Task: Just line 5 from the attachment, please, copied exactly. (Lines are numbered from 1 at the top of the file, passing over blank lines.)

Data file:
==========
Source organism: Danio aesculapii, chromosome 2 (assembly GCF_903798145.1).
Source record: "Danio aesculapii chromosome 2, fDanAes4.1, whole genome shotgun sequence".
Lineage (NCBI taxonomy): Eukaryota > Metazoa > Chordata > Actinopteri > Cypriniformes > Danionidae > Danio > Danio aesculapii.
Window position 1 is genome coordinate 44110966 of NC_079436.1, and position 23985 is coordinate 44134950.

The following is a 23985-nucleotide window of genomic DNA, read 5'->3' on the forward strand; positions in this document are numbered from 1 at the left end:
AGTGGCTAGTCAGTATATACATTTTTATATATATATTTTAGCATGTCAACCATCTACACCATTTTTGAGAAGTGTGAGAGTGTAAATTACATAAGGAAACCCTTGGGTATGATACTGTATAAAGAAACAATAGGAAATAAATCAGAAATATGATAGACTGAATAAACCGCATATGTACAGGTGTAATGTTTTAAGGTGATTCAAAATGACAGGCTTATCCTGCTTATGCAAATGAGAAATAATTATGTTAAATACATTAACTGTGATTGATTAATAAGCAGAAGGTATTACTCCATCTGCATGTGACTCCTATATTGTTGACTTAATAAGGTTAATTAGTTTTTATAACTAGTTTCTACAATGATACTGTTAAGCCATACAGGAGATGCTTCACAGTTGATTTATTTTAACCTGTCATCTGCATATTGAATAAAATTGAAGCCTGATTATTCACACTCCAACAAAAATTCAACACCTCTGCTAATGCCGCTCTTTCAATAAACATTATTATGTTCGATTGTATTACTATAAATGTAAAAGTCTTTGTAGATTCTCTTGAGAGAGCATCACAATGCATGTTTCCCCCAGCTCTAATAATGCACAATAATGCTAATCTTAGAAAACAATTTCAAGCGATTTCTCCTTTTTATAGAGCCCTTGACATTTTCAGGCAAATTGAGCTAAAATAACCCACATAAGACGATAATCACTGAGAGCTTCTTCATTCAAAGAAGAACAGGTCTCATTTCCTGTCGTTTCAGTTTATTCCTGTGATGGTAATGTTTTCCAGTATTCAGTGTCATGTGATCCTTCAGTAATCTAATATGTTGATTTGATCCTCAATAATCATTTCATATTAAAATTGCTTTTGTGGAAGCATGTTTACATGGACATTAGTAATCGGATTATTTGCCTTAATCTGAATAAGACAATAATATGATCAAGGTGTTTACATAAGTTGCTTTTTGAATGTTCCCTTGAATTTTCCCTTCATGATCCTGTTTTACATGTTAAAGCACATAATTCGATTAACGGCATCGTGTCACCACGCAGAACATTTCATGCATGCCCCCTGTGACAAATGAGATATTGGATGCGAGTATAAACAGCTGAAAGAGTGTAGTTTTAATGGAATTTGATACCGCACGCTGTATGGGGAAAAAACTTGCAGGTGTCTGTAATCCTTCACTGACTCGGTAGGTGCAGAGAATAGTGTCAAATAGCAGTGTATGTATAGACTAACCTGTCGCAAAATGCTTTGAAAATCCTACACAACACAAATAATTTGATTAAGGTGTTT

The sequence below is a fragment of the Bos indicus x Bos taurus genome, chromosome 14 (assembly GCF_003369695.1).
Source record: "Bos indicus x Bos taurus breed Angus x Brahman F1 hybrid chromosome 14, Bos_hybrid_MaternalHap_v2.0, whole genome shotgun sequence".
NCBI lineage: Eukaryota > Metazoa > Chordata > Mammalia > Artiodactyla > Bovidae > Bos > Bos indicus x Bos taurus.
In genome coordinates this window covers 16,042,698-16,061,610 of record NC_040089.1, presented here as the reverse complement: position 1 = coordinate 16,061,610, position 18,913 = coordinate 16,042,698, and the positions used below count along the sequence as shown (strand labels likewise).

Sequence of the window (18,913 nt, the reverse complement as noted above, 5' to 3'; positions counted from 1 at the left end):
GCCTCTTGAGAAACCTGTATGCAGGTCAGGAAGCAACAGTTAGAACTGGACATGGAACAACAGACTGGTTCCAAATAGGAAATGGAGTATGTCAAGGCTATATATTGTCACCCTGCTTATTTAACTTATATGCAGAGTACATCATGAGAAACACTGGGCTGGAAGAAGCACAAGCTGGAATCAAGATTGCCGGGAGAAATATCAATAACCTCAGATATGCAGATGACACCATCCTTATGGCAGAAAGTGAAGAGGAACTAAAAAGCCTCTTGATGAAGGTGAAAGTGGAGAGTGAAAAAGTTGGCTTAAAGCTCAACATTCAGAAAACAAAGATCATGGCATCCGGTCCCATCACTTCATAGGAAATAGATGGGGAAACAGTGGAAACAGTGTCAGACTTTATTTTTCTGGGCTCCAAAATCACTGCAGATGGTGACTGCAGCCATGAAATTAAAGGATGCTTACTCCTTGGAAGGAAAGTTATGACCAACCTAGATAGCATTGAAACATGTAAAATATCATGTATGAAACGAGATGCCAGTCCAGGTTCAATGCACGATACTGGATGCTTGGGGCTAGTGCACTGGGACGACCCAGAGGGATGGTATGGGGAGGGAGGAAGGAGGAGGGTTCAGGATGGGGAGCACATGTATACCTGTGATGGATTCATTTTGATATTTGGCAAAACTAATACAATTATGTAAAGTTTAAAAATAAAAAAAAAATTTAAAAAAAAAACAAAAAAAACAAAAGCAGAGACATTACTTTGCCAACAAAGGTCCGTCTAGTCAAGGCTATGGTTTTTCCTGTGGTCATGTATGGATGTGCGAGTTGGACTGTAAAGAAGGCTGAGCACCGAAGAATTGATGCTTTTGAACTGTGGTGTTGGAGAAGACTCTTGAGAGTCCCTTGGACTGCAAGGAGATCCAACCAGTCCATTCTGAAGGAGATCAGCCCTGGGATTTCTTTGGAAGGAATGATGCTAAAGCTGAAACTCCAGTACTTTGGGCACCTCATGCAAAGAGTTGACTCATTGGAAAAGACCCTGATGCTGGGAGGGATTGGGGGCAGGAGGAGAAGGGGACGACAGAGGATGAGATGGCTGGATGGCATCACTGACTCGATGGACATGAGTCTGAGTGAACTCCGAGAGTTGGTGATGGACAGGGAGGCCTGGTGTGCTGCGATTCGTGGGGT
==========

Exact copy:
The following is a 23985-nucleotide window of genomic DNA, read 5'->3' on the forward strand; positions in this document are numbered from 1 at the left end: